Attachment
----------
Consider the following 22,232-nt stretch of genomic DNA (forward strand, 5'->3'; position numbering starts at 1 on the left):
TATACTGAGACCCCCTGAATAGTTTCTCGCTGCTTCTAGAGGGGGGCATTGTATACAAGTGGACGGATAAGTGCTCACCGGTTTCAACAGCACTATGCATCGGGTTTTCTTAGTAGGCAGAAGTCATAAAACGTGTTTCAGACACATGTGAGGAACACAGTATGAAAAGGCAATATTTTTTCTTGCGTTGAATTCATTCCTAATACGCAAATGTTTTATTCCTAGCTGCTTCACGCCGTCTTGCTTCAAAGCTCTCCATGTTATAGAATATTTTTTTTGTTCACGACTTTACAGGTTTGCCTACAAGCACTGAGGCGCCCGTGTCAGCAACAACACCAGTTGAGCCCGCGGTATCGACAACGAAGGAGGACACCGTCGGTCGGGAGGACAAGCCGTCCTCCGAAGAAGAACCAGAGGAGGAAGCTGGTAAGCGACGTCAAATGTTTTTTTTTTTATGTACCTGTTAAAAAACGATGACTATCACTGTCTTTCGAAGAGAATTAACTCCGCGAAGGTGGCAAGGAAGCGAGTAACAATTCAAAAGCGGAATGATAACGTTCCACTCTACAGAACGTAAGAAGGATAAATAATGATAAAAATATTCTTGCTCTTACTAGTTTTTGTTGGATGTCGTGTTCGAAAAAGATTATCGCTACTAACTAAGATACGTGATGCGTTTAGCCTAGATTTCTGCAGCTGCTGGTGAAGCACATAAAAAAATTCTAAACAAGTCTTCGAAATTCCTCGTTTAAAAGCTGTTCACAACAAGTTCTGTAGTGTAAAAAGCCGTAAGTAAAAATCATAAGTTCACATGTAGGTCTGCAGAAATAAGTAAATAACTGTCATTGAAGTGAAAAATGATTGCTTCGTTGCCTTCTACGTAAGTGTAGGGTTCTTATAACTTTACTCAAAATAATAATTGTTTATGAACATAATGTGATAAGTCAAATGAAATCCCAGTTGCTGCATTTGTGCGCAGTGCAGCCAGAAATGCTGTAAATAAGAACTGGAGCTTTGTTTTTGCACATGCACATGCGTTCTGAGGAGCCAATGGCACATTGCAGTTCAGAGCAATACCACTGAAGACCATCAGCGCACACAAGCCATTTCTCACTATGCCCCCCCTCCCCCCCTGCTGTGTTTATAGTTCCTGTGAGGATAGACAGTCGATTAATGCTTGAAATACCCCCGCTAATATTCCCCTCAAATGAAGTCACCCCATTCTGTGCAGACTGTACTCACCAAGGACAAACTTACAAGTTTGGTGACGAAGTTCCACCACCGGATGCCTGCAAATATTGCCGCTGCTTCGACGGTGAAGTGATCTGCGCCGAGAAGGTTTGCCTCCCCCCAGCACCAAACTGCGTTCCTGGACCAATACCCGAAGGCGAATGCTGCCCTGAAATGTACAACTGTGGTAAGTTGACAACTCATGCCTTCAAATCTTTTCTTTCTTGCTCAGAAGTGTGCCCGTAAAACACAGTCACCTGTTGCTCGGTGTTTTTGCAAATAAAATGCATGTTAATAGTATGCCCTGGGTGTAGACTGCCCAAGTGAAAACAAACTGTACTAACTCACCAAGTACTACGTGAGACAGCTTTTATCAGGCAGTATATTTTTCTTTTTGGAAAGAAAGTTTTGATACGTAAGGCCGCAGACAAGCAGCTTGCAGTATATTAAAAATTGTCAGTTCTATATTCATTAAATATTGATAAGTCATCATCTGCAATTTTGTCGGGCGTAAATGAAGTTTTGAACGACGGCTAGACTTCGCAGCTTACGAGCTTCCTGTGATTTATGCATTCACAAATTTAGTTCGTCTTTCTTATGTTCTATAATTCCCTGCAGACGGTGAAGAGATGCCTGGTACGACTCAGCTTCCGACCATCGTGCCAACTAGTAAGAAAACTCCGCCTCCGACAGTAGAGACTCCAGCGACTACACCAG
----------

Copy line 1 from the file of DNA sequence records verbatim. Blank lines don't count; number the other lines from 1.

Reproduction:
Consider the following 22,232-nt stretch of genomic DNA (forward strand, 5'->3'; position numbering starts at 1 on the left):